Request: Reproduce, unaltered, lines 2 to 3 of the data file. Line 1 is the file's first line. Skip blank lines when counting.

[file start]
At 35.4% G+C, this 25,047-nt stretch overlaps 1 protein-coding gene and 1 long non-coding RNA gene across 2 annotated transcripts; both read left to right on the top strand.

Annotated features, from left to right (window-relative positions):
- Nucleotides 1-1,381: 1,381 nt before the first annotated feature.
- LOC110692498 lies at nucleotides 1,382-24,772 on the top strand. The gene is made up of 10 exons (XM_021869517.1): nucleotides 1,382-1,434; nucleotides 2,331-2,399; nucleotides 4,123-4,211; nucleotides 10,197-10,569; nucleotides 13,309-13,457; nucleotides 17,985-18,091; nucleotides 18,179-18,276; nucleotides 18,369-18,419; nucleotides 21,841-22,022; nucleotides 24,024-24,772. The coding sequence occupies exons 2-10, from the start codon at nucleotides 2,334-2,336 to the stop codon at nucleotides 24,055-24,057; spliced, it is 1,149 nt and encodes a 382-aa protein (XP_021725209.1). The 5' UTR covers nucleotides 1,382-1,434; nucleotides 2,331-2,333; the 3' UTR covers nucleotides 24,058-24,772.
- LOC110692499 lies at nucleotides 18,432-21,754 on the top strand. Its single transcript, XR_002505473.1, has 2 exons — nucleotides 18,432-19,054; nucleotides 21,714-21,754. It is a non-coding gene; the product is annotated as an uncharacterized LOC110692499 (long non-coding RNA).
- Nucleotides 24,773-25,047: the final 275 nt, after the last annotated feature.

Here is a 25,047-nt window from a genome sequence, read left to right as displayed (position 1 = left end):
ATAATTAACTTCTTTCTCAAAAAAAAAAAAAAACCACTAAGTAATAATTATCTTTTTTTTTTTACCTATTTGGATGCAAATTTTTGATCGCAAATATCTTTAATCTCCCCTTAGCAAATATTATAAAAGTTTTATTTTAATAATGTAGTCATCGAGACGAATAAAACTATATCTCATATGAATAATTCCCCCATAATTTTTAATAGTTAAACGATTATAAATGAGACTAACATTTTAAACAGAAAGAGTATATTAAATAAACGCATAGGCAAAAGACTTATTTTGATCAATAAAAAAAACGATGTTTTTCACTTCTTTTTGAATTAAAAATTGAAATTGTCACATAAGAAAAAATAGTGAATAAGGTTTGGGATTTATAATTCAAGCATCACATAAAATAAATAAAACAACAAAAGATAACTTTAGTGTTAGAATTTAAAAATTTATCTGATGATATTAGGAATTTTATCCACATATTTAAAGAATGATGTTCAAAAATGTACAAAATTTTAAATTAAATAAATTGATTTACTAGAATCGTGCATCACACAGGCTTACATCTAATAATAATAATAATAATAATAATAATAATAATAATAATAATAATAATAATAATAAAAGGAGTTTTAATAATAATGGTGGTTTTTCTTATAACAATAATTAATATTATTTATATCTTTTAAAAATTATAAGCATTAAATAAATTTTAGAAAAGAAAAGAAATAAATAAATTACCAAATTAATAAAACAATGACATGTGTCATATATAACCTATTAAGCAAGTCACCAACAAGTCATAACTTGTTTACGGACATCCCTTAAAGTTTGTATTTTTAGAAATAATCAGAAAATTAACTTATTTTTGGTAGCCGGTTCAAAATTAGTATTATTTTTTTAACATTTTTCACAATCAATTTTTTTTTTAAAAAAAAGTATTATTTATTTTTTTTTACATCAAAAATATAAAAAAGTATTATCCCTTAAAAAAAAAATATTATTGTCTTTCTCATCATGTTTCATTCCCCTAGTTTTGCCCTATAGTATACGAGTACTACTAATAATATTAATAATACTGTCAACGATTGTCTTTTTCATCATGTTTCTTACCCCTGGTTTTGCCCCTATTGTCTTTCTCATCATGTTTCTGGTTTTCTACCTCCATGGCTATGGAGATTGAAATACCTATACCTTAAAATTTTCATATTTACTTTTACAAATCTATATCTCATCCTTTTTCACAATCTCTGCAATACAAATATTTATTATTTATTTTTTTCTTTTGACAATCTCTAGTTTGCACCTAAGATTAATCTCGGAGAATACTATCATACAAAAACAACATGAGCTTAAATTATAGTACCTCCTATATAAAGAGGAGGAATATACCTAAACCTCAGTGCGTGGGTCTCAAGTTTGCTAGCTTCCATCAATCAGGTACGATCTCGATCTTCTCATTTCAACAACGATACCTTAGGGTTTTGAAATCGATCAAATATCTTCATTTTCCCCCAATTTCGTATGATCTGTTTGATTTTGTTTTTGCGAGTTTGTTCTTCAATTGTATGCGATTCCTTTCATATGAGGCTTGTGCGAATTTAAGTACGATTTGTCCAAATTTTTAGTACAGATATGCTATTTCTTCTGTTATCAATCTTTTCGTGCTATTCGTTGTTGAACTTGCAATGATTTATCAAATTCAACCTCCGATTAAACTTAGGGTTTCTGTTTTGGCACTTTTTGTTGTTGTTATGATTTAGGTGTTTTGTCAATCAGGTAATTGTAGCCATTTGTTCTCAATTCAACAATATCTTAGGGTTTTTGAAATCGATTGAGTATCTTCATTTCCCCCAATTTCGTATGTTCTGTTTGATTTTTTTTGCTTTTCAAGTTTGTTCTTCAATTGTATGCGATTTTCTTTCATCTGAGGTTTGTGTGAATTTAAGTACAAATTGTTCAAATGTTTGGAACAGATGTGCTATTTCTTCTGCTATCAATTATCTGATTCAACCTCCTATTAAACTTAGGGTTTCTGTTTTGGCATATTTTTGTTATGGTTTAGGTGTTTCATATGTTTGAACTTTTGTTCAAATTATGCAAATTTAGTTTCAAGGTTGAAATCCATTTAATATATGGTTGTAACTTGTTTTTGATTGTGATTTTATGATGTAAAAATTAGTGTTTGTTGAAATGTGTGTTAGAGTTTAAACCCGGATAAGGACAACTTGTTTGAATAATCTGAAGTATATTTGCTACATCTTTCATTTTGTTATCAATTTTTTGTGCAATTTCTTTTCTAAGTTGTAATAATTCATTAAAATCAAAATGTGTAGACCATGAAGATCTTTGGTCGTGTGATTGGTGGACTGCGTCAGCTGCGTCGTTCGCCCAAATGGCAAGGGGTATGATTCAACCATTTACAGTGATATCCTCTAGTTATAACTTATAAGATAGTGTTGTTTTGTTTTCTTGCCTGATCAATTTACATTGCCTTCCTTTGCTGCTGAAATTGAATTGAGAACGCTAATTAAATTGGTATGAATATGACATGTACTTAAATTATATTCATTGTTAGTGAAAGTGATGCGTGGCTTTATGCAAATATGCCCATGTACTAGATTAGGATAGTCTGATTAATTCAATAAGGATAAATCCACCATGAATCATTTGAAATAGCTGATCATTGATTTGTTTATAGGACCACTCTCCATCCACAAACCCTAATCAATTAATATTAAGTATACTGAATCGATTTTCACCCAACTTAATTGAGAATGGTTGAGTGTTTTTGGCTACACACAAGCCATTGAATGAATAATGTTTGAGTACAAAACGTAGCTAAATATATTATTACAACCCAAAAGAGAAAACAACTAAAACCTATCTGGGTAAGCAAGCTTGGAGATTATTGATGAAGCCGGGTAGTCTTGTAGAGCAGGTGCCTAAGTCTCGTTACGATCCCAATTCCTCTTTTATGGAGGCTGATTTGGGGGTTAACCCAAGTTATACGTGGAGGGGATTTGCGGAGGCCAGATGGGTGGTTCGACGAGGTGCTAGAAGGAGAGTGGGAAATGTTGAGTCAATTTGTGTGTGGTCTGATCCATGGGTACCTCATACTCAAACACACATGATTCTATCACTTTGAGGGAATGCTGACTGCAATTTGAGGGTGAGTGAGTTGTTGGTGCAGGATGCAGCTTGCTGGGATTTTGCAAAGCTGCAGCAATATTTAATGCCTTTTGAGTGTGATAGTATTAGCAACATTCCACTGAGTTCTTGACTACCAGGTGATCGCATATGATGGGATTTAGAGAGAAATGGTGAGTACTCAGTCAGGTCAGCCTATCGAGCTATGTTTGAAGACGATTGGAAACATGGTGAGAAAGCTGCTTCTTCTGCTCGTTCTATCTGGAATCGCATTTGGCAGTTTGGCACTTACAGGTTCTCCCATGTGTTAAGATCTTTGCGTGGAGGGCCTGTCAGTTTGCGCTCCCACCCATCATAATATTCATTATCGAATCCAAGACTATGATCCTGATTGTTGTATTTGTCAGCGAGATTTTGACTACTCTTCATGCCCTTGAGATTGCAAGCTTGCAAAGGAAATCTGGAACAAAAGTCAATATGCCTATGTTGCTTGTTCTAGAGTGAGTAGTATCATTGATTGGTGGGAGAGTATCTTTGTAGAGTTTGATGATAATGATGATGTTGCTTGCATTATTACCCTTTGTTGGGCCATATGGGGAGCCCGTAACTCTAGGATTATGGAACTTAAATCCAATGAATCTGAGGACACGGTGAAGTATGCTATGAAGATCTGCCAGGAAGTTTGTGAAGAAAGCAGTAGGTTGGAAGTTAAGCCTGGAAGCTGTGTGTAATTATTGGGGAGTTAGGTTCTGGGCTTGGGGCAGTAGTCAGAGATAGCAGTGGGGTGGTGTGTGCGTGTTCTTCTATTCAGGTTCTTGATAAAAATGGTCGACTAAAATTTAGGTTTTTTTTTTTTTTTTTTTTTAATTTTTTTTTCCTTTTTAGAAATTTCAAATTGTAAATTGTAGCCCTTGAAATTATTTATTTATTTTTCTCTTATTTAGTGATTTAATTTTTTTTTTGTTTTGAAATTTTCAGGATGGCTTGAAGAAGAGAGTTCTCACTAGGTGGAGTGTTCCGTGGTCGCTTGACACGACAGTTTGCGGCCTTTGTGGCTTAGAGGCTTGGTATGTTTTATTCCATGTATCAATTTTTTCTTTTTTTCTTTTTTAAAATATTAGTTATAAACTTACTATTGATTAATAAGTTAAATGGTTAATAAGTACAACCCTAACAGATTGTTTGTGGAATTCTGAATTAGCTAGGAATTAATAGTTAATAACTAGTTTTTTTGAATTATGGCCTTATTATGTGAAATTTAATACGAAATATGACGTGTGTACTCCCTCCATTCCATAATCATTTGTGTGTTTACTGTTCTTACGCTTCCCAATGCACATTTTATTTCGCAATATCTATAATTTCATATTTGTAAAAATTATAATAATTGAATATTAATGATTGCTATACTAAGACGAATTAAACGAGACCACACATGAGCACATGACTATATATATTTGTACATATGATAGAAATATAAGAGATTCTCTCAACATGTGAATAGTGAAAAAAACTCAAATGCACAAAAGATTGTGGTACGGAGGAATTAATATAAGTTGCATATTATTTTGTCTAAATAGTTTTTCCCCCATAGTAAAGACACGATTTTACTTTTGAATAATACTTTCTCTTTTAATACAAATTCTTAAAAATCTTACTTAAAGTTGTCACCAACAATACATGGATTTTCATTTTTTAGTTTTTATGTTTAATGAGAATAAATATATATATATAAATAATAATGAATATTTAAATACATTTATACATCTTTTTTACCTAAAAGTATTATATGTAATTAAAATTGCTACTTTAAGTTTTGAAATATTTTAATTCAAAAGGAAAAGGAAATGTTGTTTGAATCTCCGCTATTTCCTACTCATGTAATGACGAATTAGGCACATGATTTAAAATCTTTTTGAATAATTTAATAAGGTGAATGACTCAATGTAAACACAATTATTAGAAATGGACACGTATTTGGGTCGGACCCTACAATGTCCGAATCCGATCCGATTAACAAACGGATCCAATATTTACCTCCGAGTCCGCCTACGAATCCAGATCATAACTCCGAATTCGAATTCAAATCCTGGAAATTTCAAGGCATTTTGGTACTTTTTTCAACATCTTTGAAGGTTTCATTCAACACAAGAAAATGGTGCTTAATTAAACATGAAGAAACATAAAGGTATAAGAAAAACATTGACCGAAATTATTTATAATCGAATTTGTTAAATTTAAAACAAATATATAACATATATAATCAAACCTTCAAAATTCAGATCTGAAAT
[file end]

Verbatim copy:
Annotated features, from left to right (window-relative positions):
- Nucleotides 1-1,381: 1,381 nt before the first annotated feature.